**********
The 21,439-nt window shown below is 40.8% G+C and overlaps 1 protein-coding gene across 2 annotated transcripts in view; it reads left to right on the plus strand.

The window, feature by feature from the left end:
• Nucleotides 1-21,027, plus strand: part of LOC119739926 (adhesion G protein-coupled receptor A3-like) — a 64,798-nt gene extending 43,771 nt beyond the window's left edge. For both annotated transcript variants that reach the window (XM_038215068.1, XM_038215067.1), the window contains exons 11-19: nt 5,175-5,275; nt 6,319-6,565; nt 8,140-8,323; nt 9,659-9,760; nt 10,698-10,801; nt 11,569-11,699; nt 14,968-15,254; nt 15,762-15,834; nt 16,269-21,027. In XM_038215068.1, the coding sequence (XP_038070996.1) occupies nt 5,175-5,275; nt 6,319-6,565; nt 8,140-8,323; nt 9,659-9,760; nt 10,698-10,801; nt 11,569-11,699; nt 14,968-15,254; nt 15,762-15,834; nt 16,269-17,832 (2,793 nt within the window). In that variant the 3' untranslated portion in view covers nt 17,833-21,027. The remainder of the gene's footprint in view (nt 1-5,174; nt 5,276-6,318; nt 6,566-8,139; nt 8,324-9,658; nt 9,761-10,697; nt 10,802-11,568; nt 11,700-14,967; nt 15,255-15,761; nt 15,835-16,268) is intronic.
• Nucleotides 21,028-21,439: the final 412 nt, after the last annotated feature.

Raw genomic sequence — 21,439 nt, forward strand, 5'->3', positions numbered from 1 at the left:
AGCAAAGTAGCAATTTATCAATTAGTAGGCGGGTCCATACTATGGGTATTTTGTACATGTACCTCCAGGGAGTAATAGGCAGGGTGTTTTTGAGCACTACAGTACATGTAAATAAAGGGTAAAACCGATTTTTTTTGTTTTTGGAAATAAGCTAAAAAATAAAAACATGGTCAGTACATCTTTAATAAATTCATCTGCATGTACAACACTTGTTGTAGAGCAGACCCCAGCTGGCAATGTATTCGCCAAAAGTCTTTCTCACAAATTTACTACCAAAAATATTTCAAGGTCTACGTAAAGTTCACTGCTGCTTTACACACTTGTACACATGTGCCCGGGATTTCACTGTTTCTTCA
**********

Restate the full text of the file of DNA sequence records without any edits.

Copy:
The 21,439-nt window shown below is 40.8% G+C and overlaps 1 protein-coding gene across 2 annotated transcripts in view; it reads left to right on the plus strand.

The window, feature by feature from the left end:
• Nucleotides 1-21,027, plus strand: part of LOC119739926 (adhesion G protein-coupled receptor A3-like) — a 64,798-nt gene extending 43,771 nt beyond the window's left edge. For both annotated transcript variants that reach the window (XM_038215068.1, XM_038215067.1), the window contains exons 11-19: nt 5,175-5,275; nt 6,319-6,565; nt 8,140-8,323; nt 9,659-9,760; nt 10,698-10,801; nt 11,569-11,699; nt 14,968-15,254; nt 15,762-15,834; nt 16,269-21,027. In XM_038215068.1, the coding sequence (XP_038070996.1) occupies nt 5,175-5,275; nt 6,319-6,565; nt 8,140-8,323; nt 9,659-9,760; nt 10,698-10,801; nt 11,569-11,699; nt 14,968-15,254; nt 15,762-15,834; nt 16,269-17,832 (2,793 nt within the window). In that variant the 3' untranslated portion in view covers nt 17,833-21,027. The remainder of the gene's footprint in view (nt 1-5,174; nt 5,276-6,318; nt 6,566-8,139; nt 8,324-9,658; nt 9,761-10,697; nt 10,802-11,568; nt 11,700-14,967; nt 15,255-15,761; nt 15,835-16,268) is intronic.
• Nucleotides 21,028-21,439: the final 412 nt, after the last annotated feature.

Raw genomic sequence — 21,439 nt, forward strand, 5'->3', positions numbered from 1 at the left:
AGCAAAGTAGCAATTTATCAATTAGTAGGCGGGTCCATACTATGGGTATTTTGTACATGTACCTCCAGGGAGTAATAGGCAGGGTGTTTTTGAGCACTACAGTACATGTAAATAAAGGGTAAAACCGATTTTTTTTGTTTTTGGAAATAAGCTAAAAAATAAAAACATGGTCAGTACATCTTTAATAAATTCATCTGCATGTACAACACTTGTTGTAGAGCAGACCCCAGCTGGCAATGTATTCGCCAAAAGTCTTTCTCACAAATTTACTACCAAAAATATTTCAAGGTCTACGTAAAGTTCACTGCTGCTTTACACACTTGTACACATGTGCCCGGGATTTCACTGTTTCTTCA